Political cartoon by Franklin urged
 the colonies to join together
during the 
French and Indian War
Human felicity is produced not so much by great pieces of good fortune that seldom happen, as by little advantages that occur every day.

~ Franklin (Autobiography, Ch. 9) 

I should have no objection to go over the same life from the beginning to the end: requesting only the advantage authors have, of correcting in a second edition the faults of the first.

~ Ibid., Ch. 1 

Benjamin Franklin Drawing Electricity from
 the Sky
 c. 1816 at the Philadelphia Museum of Art, by Benjamin West
January 17th is the anniversary of the birth of American statesman, philosopher, and scientist Benjamin Franklin (wiki) (1706-1790) in Boston. After apprenticing with his brother as a printer, Franklin settled in Philadelphia, published The Pennsylvania Gazette, and gained a wide circle of readers with his Poor Richard's Almanack (1732-1757). Entering civic affairs, he was eventually appointed Postmaster General for the colonies (1753-1774) while also dabbling in a variety of scientific pursuits, including his famous experiment with a kite in a thunderstorm. 

Before the Revolution, Franklin spent a total of 14 years representing the Pennsylvania Assembly in England, attempting to achieve reconciliation with the home country. Failing that, he was elected to the Continental Congress in 1775 and signed the Declaration of Independence the next year. Appointed to represent the American colonies in France, he spent the next nine years in Paris and helped negotiate the peace with Britain in 1781. After his return to the United States, Franklin served as a member of the Constitutional Convention and died three years later. On the separation of church and state, he wrote in 1790,
"When a religion is good, I conceive it will support itself, and when it does not support itself, and God does not take care to support it so that its professors are obliged to call for help of the civil power, 'tis a sign, I apprehend, of its being a bad one."
My favorite bit of Franklin lore remains his 200+ synonyms for “drunk”, alphabetically arranged, first published in the Pennsylvania Gazette on January 6, 1737 (and later in The Drinker's Dictionary) with this introduction:
"The Phrases in this Dictionary are not (like most of our Terms of Art) borrow'd from Foreign Languages, neither are they collected from the Writings of the Learned in our own, but gather'd wholly from the modern Tavern-Conversation of Tiplers. I do not doubt but that there are many more in use; and I was even tempted to add a new one my self under the Letter B, to wit, Brutify'd: But upon Consideration, I fear'd being guilty of Injustice to the Brute Creation, if I represented Drunkenness as a beastly Vice, since, 'tis well-known, that the Brutes are in general a very sober sort of People."
Here's some guy dressed as Franklin reciting the list.

And then there's... That Time They Found Those Bodies in Ben Franklin's Basement:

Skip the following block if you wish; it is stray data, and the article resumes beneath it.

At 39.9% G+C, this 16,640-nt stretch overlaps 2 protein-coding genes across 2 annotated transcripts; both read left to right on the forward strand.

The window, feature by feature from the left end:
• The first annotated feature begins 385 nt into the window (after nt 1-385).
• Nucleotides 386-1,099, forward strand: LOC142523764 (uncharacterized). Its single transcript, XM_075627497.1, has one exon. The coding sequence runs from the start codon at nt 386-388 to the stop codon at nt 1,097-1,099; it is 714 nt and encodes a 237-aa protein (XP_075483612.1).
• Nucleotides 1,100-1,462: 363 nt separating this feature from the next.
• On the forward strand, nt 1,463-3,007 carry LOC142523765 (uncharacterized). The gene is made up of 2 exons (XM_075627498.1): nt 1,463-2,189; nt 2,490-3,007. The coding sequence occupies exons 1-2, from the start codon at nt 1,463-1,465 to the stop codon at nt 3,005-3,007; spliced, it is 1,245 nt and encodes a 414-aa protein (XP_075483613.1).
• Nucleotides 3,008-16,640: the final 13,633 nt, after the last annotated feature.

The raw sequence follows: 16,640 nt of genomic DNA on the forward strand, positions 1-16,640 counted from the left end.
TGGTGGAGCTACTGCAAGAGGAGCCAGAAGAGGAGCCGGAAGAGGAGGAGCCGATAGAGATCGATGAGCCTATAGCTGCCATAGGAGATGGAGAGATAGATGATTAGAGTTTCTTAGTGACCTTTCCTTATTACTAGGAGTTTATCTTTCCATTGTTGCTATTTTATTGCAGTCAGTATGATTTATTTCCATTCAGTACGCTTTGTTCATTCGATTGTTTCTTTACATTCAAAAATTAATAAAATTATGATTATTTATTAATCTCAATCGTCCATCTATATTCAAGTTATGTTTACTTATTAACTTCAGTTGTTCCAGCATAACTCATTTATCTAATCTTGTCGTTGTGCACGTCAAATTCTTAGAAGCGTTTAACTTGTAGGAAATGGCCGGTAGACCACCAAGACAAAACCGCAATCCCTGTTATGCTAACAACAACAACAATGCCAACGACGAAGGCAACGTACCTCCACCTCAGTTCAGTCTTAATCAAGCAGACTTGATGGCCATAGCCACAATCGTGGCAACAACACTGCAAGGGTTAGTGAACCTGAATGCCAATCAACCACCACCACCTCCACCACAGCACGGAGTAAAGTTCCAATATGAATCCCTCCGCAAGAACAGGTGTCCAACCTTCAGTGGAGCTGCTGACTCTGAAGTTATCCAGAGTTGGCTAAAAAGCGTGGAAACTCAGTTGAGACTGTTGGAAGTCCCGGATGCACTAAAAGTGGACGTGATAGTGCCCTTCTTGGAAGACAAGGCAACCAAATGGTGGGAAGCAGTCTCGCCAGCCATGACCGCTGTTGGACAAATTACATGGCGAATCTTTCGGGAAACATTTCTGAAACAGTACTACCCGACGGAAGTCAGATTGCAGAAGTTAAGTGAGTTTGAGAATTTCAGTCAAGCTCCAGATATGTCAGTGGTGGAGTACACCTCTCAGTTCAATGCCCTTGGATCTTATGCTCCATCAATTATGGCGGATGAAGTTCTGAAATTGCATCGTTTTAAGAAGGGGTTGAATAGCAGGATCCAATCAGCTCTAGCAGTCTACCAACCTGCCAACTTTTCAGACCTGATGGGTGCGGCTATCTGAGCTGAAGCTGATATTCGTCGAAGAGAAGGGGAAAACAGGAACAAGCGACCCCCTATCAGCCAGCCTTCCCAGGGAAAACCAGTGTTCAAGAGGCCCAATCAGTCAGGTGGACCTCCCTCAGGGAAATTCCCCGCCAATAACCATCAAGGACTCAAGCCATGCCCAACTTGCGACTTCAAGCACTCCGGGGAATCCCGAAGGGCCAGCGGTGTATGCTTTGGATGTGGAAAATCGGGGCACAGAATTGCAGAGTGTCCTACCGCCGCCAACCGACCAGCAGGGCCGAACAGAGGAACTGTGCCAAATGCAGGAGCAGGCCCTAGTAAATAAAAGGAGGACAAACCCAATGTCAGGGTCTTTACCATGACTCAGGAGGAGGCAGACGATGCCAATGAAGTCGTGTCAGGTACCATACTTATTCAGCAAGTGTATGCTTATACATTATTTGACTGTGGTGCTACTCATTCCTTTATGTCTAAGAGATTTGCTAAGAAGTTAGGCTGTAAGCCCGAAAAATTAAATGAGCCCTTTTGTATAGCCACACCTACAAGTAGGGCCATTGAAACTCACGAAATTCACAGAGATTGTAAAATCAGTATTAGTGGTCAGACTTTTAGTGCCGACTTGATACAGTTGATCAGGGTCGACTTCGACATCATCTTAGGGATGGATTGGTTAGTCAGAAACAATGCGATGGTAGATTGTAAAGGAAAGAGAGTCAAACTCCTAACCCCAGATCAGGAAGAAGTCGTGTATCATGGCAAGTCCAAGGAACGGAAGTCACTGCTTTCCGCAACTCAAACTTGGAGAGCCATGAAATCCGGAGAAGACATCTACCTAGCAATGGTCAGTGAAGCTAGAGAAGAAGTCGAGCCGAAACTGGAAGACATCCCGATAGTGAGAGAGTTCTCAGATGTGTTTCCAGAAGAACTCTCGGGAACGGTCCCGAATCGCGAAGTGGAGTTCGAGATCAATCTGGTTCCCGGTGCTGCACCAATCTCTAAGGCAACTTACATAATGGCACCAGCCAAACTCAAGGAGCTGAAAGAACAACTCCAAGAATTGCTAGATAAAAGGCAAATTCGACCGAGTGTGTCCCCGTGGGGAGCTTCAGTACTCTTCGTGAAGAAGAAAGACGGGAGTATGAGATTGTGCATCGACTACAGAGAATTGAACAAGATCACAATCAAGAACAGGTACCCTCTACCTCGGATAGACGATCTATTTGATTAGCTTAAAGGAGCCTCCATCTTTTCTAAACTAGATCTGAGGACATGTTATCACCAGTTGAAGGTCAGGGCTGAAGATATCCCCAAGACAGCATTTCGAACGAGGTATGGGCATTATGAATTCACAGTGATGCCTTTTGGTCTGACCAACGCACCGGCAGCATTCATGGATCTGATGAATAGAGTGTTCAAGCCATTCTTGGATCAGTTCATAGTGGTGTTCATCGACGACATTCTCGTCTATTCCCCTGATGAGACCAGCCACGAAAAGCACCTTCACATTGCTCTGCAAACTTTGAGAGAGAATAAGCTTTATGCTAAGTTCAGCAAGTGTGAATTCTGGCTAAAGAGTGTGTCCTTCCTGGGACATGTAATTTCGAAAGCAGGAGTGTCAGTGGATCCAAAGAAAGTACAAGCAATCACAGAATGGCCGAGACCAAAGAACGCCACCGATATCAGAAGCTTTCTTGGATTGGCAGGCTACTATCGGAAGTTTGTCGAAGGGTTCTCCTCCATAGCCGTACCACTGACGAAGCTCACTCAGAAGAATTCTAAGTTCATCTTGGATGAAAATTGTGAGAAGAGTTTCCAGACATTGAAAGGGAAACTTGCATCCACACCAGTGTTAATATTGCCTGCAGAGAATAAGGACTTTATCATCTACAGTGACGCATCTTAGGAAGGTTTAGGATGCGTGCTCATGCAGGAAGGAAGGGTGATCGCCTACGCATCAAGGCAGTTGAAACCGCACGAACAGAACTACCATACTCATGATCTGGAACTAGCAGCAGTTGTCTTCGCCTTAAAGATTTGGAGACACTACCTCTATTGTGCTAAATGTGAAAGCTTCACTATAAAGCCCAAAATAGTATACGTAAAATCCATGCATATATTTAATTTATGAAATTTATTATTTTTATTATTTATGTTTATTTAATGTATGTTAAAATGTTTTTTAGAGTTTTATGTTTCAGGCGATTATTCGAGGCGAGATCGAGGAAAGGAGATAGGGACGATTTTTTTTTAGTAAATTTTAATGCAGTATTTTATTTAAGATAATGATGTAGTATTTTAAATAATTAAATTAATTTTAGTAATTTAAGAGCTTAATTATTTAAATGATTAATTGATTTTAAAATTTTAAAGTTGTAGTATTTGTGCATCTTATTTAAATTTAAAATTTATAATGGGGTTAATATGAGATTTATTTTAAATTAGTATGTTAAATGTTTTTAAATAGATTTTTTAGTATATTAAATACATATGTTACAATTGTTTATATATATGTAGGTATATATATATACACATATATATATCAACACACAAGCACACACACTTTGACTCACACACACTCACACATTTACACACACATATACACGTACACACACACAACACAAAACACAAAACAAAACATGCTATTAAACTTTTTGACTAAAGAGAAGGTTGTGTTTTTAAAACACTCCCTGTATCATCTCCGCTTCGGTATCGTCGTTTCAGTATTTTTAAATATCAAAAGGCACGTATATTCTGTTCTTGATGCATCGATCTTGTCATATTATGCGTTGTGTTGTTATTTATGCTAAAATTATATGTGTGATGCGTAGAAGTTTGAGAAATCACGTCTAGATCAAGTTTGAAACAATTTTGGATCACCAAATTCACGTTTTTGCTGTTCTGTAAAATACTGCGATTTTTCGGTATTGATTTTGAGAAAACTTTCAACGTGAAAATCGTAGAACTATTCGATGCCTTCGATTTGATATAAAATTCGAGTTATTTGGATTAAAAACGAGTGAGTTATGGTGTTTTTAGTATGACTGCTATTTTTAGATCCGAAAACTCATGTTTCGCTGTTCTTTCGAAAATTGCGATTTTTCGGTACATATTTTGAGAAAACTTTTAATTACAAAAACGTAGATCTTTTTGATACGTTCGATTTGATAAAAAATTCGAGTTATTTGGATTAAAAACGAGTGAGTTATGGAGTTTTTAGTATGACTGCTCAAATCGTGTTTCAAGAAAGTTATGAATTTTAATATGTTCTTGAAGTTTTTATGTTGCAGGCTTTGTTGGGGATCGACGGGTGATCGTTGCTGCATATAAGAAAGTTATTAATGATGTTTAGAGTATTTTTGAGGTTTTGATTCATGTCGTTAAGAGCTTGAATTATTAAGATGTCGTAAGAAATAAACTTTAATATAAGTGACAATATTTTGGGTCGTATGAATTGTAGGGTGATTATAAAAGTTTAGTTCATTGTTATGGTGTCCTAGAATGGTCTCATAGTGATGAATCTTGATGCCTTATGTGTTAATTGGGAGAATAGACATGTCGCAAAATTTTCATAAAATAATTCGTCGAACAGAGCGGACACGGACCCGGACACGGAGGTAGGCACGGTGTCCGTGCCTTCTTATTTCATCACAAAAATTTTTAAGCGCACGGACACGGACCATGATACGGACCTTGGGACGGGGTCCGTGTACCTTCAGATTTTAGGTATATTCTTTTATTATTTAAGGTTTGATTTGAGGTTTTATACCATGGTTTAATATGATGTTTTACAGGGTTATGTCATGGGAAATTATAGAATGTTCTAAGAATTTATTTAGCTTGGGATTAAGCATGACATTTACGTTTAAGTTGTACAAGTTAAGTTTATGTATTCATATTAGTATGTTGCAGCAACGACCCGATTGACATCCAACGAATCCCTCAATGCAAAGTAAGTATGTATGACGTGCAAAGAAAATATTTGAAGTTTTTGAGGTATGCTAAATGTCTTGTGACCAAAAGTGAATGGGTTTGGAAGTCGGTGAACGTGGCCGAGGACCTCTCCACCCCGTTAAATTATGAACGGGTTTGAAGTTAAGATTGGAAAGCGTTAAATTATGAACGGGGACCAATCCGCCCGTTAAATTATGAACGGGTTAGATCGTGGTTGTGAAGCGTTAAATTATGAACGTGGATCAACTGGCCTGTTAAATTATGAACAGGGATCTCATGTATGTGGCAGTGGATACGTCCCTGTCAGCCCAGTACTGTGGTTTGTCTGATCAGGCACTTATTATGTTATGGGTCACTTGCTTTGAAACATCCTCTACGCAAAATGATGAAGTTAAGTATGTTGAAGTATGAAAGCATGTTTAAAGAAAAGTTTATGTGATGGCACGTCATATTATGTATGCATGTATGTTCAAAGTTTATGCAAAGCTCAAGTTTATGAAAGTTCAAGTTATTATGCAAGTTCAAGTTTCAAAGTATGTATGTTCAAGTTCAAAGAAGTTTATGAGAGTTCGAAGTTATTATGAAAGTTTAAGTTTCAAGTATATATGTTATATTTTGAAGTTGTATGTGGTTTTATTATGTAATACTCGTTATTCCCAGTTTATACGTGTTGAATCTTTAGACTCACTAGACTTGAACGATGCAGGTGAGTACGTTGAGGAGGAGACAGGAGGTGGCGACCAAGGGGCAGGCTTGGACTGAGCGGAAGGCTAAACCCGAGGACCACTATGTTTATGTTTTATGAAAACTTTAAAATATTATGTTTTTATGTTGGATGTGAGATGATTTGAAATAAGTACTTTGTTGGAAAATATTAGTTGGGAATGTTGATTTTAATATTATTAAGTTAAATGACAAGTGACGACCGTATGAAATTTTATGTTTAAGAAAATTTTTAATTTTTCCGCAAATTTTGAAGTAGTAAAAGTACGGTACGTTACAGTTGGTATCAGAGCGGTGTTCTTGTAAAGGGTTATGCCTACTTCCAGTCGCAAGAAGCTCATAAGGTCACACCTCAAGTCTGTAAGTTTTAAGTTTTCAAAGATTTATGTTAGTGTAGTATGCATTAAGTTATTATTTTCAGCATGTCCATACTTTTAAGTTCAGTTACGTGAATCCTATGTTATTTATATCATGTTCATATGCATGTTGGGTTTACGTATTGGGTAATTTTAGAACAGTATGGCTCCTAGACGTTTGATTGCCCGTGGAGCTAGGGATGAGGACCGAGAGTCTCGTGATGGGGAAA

From 1757 to 1775, Ben Franklin lived in an elegant four-story Georgian house at No. 36 Craven Street in London during his time as an ambassador for the American colonies. In late 1998, a group calling itself Friends of Benjamin Franklin House began to convert the dilapidated building into a museum to honor Franklin, whose other home in Philadelphia had been razed in 1812 to make way for new construction (a "ghost house" frame now sits on the site).
One month into the renovations, a construction worker named Jim Field was working in the basement when he found something odd: a small pit was in a windowless basement room. Inside, sticking out of the dirt floor, was a human thigh bone.
Full map here.
The police were called and supervised excavation continued. More human bones were pulled up. And more. And more, until some 1,200 pieces of bone were recovered. Initial examinations revealed that the bones were the remains of 10 bodies, six of them children, and were a little more than 200 years old. Their age discouraged any interest from Scotland Yard, but piqued the curiosity of historians and the Institute of Archaeology. The bones' age meant they may have been buried in the basement around the same time that Franklin was living in the house.
Read the whole thing here.

Franklin is known to have played the violin, the harp, and the guitar. He also developed the glass harmonica seen in this video:


Here's a brief (two minute) animated bio:



Wikipedia has more on his inventions and scientific studies, including (without limitation), work on electricity, ocean currents, population, the wave theory of light, and meteorology.

Thursday links



Infographic: What's the Most Powerful Weapon in Sci-Fi History?
Map of power outages caused by squirrels, with bonus squirrel-related links.

Stalin's Diminutive Size.

Venison Jello, Mystery Ingredients, and Other Triumphs of Soviet Cuisine.

ICYMI, Friday's links are here, and include Antarctica ownership conflicts, 100 manly skills,  the mysterious dancing epidemic of 1518, and the French power plant that runs on cheese.

Wednesday, January 13, 2016

Advice from c. 1200: How to Survive the Winter

So, are the old ways always the best? I tend to think so, being a grandma.

"Winter is damp and cold: we should turn to food. Nourishment should be delicious in the winter. Neither purging nor bloodletting is helpful then, and encounters in bed with your lady friend should be moderate."

~ Daniel of Beccles, Urbanus magnus
Related:

How to Keep Your Hands Warm, advice from 1579:
"Whosoever annoynts his feete or hands, with the grease of a Woolfe: he shall not be hurt with any colde of his handes, or feete so annointed."
~ Thomas Lupton, A Thousand Notable Things (1579)
Previous posts:

How to Prevent Pregnancy, c. 1260 (the weasel/scorpion method), plus other dubious medical advice.

Advice from 1380: How to Tell if Someone Is or Is Not Dead, with bonus Monty Python.